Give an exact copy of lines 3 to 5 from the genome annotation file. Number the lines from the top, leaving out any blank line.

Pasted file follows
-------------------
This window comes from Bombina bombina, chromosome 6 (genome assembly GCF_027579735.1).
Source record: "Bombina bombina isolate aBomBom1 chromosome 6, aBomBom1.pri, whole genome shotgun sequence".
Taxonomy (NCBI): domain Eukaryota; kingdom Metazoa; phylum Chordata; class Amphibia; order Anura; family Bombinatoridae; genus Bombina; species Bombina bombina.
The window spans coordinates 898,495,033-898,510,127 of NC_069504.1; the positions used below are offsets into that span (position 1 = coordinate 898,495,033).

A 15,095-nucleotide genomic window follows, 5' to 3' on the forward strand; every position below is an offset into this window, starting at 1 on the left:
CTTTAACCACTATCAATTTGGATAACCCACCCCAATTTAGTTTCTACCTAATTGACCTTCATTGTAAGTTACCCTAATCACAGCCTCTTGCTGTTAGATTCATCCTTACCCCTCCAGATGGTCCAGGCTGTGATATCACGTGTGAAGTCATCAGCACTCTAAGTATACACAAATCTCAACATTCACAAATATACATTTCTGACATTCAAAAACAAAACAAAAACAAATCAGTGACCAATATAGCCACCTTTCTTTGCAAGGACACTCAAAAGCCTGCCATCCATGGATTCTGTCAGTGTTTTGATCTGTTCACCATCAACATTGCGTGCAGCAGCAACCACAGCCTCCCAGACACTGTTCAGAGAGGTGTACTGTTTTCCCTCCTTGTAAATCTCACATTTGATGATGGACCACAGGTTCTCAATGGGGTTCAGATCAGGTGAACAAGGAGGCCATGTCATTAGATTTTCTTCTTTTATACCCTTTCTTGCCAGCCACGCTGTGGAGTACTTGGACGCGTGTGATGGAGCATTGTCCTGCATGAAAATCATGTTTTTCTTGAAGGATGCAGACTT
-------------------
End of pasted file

Taxonomy (NCBI): domain Eukaryota; kingdom Metazoa; phylum Chordata; class Amphibia; order Anura; family Bombinatoridae; genus Bombina; species Bombina bombina.
The window spans coordinates 898,495,033-898,510,127 of NC_069504.1; the positions used below are offsets into that span (position 1 = coordinate 898,495,033).

A 15,095-nucleotide genomic window follows, 5' to 3' on the forward strand; every position below is an offset into this window, starting at 1 on the left: